I collapse onto the ground, grasping my leg as if letting go means death. My eyes are still shut tight, but I can hear the shouts of my team from across the court as they run over to help me up. I force my eyes open and see my coach and my team hovering around me. They ask questions that simply fade into the background. I grit my teeth. My coach performs some tests on my leg, pulling and stretching, to see if I broke anything. I get up, and everyone seems relieved. But the minute I plant two feet on the ground, I fall back down. Finally two of my friends come to pick me up.
While a few guys usher me to a bench, I sneak a peek at the court. There, in the air, is something that burns in my memory to this day. Above the very spot I had landed on, was a faint, inky cloud of blue smoke. I yell and point it out, but by the time people’s heads have turned, the wind blows it away.
Later, I find out that I had torn a ligament in my knee, as well as fracturing part of my femur and tibia. The doctors never understood how one fall could do so much damage.
The next incident occurred in fourth year high school.
The night is heavy on me. Dark clouds are crowding the sky and there is absolutely no glimpse of light available. All I have to work with is my headlight, because the storm’s blacked out the entire Manila. I’m on EDSA, which is uncharacteristically empty. It scares me how few cars and motorcycles are on the road. I keep thinking that something terrible could happen at any moment, and no one would hear about it until the storm blows over. I pull my jacket tighter around me as the wind howls. Lightning flashes a brilliant blue, and thunder soon follows suite, crackling as loudly as it can. I rev the engine of my motorbike and carefully make my way into Dasmarinas village, where my Lola lives. I’m too afraid to try to make my way home, so I take a right into the gate.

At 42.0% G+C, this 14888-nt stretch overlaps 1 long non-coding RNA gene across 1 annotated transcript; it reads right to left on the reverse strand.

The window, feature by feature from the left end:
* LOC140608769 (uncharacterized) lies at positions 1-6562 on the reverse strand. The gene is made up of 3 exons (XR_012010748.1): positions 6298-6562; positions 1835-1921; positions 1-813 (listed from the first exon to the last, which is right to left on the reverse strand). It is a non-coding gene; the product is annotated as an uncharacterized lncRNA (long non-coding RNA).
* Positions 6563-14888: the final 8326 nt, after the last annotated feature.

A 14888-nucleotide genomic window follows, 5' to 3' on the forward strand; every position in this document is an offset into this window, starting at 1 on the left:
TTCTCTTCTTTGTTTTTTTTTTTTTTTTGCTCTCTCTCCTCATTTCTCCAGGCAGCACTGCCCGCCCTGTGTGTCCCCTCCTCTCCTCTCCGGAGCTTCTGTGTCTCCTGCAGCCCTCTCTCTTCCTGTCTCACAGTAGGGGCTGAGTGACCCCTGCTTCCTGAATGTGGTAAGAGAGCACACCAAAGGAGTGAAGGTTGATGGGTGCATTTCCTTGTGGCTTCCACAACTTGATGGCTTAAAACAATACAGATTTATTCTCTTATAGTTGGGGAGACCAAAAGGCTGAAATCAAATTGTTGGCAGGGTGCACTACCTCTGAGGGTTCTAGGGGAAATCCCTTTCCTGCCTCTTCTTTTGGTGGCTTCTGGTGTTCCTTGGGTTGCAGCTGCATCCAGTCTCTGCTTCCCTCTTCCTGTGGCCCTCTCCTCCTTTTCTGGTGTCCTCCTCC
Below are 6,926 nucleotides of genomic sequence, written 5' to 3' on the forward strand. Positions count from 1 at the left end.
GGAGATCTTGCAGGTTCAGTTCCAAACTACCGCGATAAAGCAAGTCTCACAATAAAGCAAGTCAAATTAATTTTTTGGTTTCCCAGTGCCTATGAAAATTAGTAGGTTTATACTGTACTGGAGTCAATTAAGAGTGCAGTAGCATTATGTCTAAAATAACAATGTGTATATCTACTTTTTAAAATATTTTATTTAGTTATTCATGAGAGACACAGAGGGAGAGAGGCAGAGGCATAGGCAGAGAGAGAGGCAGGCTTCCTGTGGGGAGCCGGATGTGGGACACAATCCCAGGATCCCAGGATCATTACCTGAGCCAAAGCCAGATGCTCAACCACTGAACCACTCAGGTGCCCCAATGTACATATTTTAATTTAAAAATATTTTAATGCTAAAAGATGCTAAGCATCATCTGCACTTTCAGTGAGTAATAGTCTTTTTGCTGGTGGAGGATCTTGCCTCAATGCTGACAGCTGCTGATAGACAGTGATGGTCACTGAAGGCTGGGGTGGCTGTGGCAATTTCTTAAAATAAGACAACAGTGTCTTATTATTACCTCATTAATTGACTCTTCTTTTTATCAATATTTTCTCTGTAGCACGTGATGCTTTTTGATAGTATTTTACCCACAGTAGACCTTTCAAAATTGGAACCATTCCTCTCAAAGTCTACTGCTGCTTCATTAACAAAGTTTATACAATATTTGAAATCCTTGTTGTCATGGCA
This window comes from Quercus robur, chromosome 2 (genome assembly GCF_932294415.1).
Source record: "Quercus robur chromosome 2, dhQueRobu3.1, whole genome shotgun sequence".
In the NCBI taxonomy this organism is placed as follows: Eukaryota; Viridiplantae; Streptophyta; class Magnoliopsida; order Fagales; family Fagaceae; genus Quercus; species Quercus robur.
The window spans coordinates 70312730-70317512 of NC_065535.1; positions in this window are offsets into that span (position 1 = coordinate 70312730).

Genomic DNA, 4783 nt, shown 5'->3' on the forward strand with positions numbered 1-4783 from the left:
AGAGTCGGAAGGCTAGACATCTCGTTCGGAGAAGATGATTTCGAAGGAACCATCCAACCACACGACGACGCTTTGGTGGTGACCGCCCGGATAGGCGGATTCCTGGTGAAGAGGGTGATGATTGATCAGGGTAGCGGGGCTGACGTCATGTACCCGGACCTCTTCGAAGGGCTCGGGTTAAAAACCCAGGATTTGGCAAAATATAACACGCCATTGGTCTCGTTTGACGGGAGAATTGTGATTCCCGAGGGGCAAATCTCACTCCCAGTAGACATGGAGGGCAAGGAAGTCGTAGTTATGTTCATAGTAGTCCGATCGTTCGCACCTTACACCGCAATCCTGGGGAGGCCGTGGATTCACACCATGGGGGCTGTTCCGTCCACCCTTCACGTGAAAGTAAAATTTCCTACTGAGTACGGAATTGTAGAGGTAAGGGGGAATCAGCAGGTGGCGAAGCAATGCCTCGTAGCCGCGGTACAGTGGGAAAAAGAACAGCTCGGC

Raindrops fall like pellets on my jacket. I wave to the guard and shout “Bakit nandito ka pa?” He pushes the bar up to let me through, and continues smiling. I ask him again, just as lightning strikes. The lightning turns into something from my nightmares. A blue flare burns through my eyes, and my blood races with terror. It was the same burning blue flame that blinded me years ago. I instinctively brace myself for excruciating pain, but instead, the burning blue light stops. I open my eyes to see that I am alone, no guards, no other cars, and still no lights. Nothing but rain.
I rev my motor, and try to get out of the rain as fast as I can. I ring the doorbell when I reach my Lola’s house and wait. No answer. I try one more time. No answer. Shivering, I scream at the top of my lungs, just as thunder yells across the sky. Naturally, no one hears me. I sigh and turn around.
A man stands before me and I freeze. I try talking to him, but I realize that there’s something off with him. I wave my hand in front of his face, but he does nothing. I look into his eyes and I see something bright. A spark. A bright blue spark. It was as if someone literally bottled lightning and caged it within this man’s eyes.